"This was taken in Malmö, Sweden a windy evening. So windy in fact that the fisherman usually using this concrete contraption where nowhere to be seen, which suited me just fine.
As walked out on the beam this shot is taken from I understood why they had left. Some of the higher waves really smashed into the construction with force sending strong jolt through it.
I wondered this was the night it all would crash down into the ocean.
Anyway I setup my tripod as low as it can go, mounted the camera, took some tests shots and figured out how long the exposure would be with the Big Stopper attached, a bit under 4 minutes would be fine.
So I took the shot waited the 4 minutes 10 sec and for the "Long exposure noise reduction" equally long and of course I had forgotten to take into account that I was loosing light fast due to the sunset. So I quickly put some more time on the cable release and waited yet again for the long exposure.
With the waves shaking the structure from time to time during the shot I just briefly checked the shot in camera before heading back to firm land.
Looking a bit closer on the photos in camera I could see that the shaking had not made the shots blurry as I was afraid, probably the shakes felt more than they actually moved. And even with this strong wind the ocean had become as smooth as silk due to the long exposure.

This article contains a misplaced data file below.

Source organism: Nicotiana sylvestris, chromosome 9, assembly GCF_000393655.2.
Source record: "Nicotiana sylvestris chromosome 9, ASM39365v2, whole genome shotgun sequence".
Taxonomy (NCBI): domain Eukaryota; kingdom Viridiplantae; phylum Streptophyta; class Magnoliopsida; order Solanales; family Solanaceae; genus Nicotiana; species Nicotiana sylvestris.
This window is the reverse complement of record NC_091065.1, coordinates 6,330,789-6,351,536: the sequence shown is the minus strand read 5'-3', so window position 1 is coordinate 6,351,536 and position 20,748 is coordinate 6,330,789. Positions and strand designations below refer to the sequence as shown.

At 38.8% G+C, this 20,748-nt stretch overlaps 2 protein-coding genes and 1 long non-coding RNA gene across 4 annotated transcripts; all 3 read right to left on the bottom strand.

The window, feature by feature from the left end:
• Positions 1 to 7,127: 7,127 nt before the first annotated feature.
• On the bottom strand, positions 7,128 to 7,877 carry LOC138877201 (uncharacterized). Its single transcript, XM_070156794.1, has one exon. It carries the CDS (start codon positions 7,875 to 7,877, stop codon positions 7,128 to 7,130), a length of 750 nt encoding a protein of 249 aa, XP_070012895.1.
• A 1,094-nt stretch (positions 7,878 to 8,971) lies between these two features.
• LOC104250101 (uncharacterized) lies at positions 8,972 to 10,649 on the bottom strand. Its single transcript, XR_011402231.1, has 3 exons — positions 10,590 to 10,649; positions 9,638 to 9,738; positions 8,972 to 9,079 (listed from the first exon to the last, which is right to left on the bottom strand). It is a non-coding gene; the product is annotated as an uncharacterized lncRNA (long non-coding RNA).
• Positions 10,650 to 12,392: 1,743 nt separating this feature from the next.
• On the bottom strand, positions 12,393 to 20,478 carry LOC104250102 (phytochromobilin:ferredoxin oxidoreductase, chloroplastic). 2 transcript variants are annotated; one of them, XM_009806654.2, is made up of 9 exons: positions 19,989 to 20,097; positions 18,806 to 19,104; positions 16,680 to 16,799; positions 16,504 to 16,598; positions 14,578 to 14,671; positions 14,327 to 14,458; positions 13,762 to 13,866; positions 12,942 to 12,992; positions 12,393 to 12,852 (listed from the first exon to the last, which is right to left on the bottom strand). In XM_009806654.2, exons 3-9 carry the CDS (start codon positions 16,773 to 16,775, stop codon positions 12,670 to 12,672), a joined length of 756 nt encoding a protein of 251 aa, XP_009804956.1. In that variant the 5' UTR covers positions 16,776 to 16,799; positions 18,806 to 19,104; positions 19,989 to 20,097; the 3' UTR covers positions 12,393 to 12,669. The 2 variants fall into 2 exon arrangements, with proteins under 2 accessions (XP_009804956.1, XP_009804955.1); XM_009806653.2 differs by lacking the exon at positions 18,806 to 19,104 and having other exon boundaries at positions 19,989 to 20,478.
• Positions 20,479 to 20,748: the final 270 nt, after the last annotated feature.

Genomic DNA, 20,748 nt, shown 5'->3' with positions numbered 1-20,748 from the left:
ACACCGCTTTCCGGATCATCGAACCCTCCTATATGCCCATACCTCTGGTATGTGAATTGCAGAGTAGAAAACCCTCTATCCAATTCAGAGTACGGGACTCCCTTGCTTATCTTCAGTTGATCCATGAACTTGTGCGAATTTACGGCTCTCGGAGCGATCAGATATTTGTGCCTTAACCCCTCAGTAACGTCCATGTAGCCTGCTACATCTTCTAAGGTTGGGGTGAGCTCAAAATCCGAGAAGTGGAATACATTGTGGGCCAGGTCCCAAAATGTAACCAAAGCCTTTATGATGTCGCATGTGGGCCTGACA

And then I developed this in Lightroom back home, the 2nd shot of the two. I had skipped using the Long Exposure Noise Reduction because if it wasn't good enough (as the first one) I could have taken a third, but I didn't want to wait on the beam those extra 4 minutes. So I had to remove a lot of bright pixels on this shot, but in the end it was worth it.
But I do prefer Long Exposure Noise Reduction on.
Manny have asked what this is, and why the title. The reasoning behind it is that I don't know what it is. What is was used for or why it is there. I have tried to find out but I get different answers and no one can point me to somewhere with hard evidence.
But the 2 top suggestions are:
1.) It was used for loading and unloading of boats, but for that to be true some really big parts must be missing and especially parts of the rail, but it doesn't really seem to be missing parts of the rail, it seems like it was intended to stop just as it looks now. But I cant know for sure.
2.) This was the base for a "boom" or "beam" which a power wagon on the rail could swing over the opening in the harbor behind us, to close and open it. This to me seems somewhat likely but, knowing how big the harbor behind the shot is, it must been a really long boom" or "beam"
So I really don't know what it is..so thats why it is "Concrete stuff in the water" -Magnus Larsson
Camera: Nikon D800E
Lens: Zeiss Distagon T* 2,8/21
Filter: Lee Big Stopper (ND10)
Tripod: Benro Travel Angel
Extra: Nikon MC-36 Cable Release